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Juggling Glass Balls

I turned 47 last week. Praise Be. And I am so grateful to be here with a suitcase full of lessons learned. How many times have we heard, “if only I’d know this twenty years ago.” But thank goodness, we didn’t.

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If we’d known the lessons we know now, we wouldn’t have had any fun and our memories would be as stale as yesterday’s toast.

Originally, George Bernard Shaw said, “Youth is Wasted on the Young.”

But what if wisdom is wasted on the old? What if, with our wisdom in tow, we can reclaim the beauty, wonder, and fun of our youth?

There was something weird and unexpected that happened as my birthday approached…I experienced a little panic at the disco. I surprisingly experienced the same sense of utter confusion as I turned 40.

When I turned 39, I expected to feel a sense of something…impending doom, perhaps? But as I closed in on 40, no extra feelings happened. Until they did. And then it felt like something in my soul was scrambling. I was taking stock of life lived and pondering the intentionality of my behavior in the years to come.

If I am 40, I thought, and I know people who have died much younger than 80, then half of my life could be over. I tried to put such fatalistic thoughts out of my mind, but sometimes I think something greater than ourselves is at work. Deep in our DNA is a survival mindset, accompanied with the divine that prompts us to ponder, feel, and act.

But 47 is different, because 47 is on the 50 side of forty. And those last seven years went by oh so fast. There was so much chaos that I hardly remember them. Throw in a pandemic, a divorce, a couple of moves, some teenagers, and it’s a foggy assortment of memories.

The lines on my forehead are becoming a little more noticeable and classmates are sending kids to college and having grand babies. A friend recently said, “I am TOO young to be a grandmother!” But after doing the math, we realized our own grandmothers were younger than us when we were born.

The beautiful thing about growing older is the wisdom you gain from all the goat rodeos you’ve participated in. If somebody deserves a lifetime achievement award for wrangling proverbial goats and chasing headless chickens, it’s me.

Just like a lot of people, I’ve experienced love and loss and all the unexpected and shocking chaos that comes with it, and a whole lot of people who, shall we say, are “touched.” (Touched is a nice Southern way of saying idiots)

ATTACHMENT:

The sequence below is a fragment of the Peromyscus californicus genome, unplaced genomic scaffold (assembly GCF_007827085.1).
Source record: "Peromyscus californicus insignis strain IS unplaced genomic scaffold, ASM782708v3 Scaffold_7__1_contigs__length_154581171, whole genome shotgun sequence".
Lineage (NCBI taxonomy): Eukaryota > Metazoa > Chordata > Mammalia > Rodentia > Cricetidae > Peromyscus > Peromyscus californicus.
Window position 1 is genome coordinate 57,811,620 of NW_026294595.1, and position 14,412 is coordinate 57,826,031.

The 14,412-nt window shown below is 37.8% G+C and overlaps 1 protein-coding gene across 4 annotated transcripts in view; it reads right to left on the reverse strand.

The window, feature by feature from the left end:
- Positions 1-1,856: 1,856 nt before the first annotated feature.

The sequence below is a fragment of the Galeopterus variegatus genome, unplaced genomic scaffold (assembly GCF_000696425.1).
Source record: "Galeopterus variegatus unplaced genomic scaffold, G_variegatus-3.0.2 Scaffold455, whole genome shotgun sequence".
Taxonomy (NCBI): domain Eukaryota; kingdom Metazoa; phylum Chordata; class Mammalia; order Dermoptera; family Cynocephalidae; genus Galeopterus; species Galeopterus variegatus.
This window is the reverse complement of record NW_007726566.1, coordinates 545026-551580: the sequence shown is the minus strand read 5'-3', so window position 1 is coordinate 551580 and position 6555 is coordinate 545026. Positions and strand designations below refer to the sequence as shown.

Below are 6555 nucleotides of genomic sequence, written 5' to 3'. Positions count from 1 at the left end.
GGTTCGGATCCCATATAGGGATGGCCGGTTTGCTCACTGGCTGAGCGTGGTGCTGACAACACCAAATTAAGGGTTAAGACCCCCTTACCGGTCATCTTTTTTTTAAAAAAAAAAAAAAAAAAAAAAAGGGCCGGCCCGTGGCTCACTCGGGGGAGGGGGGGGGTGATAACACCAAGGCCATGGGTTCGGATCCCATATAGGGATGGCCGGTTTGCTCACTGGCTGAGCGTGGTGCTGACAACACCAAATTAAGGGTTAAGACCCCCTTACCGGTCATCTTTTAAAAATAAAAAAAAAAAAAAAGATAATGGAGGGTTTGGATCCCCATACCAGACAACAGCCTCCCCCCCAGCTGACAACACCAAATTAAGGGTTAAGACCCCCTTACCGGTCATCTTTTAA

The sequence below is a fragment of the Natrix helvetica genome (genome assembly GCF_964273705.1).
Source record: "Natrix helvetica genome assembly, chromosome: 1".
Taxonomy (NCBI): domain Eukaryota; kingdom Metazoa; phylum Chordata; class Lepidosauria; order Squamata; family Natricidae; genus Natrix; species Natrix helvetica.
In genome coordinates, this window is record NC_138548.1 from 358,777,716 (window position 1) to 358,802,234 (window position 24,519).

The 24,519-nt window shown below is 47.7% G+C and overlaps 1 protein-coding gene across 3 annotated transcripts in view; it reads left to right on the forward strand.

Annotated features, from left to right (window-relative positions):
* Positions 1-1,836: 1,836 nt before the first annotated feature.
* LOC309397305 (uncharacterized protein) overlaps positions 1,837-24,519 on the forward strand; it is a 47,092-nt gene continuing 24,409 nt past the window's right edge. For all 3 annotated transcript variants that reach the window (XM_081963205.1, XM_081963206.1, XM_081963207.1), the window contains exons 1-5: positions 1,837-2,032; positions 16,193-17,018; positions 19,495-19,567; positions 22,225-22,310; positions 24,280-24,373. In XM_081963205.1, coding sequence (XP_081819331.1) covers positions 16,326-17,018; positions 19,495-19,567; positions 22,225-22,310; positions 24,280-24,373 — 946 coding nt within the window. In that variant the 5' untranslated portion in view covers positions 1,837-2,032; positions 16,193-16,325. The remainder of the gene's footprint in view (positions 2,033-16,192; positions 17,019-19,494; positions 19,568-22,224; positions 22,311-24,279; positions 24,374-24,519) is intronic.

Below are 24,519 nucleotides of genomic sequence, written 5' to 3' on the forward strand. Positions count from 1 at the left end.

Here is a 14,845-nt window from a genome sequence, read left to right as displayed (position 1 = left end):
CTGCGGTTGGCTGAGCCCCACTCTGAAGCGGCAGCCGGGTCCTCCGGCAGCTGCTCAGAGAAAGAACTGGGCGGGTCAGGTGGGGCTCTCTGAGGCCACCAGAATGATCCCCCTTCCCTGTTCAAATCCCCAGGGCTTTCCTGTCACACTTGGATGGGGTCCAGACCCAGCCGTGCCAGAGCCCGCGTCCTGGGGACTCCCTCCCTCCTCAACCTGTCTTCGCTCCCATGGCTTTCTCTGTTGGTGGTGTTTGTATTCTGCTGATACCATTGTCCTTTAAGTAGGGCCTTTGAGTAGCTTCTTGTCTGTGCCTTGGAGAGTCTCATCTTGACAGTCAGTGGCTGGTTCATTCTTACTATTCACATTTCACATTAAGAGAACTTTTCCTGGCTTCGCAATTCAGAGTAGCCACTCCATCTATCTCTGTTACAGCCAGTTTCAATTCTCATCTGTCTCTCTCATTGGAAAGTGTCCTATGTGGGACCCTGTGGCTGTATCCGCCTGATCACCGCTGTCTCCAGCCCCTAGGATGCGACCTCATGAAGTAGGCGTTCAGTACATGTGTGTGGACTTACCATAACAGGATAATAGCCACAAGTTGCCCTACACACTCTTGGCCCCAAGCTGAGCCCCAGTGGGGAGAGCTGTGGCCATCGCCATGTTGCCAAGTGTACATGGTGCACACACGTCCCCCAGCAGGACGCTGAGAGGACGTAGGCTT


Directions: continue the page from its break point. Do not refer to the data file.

So how do we manage it all? How do we manage these years I call the “thick of it”? People like to say that the sleepless nights of raising babies and toddlers is when you’re in the thick of it, but I’d take a spit-up covered shirt and a night with a 6-week-old all over again in exchange for these current years of never ending demands.

This new “thick of it” feels like being in a vice grip. The early “thick of it” years seemed only to give pressure from one side, leaving the future wide open with hope and possibilities. But now the pressure comes from every direction. Teenagers are stretching and taking more space in the nest, in preparation for flight. Their behaviors, good and bad, have adult consequences, but they’re still just kids. Our grandparents and parents are aging and slipping away. For spicy kicks, throw in a round of menopause, ailing friends, failing marriages, economic uncertainty, and professional responsibilities.

But just like we knew the babies wouldn’t keep, neither will this season. The changes may feel painful and permanent, and in some cases they are. But our outlook doesn’t have to be painful and permanent.

So what do we do about it? At a recent therapy session (because did you read the above paragraphs?), my counselor said, “You have a lot of balls in the air – the key is remembering which ones are rubber and which ones are glass.”

It’s tempting to think that every ball in the air is glass and upon being dropped it will shatter. But it isn’t true. So many of the balls in the air are rubber and if dropped, will either be caught by someone else, will bounce back up for us to catch when our hands are empty, or will bounce away.

It’s hard to know which ones are rubber, but if we steal some time in the quiet, we usually can sort it out. The next step is letting it bounce. Gosh, maybe we could simply hand it off before it ever falls.

So back to youth being wasted on the young and turning 40. With all the demands of life creating a pressure cooker, I realized that I had to be intentional about fun. Talking about self-care when the world is burning all around you feels silly and selfish. But I give you permission to think differently, because we will either roman candle or burn out…maybe both.

Let one of the rubber balls bounce and replace it with the glass ball of taking care of yourself – not just going to the doctor or getting rest, but also having fun. Put something on the calendar at least once a month that exists for no other reason than to have fun. The benefits of reduced stress, connections, and improved mood will give you energy to face and continue forward with strength against the demands of life.

And friend, in case no one has told you recently – you really are a master at juggling.

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Dana is an Arkansas native and a seasonal resident of the Gulf Coast since childhood. She was a Pensacola resident for 13 years, before moving to Gulf Breeze. Dana attributes her Mayberry-esque childhood in Warren, Arkansas, as enormously influential in honing her definitely Southern style of storytelling. She earned a degree in Journalism, Advertising/Public Relations from the University of Arkansas (Woo Pig Sooie!). In addition to writing, she loves photography, art, adventures in the great outdoors, and spending time with her three children.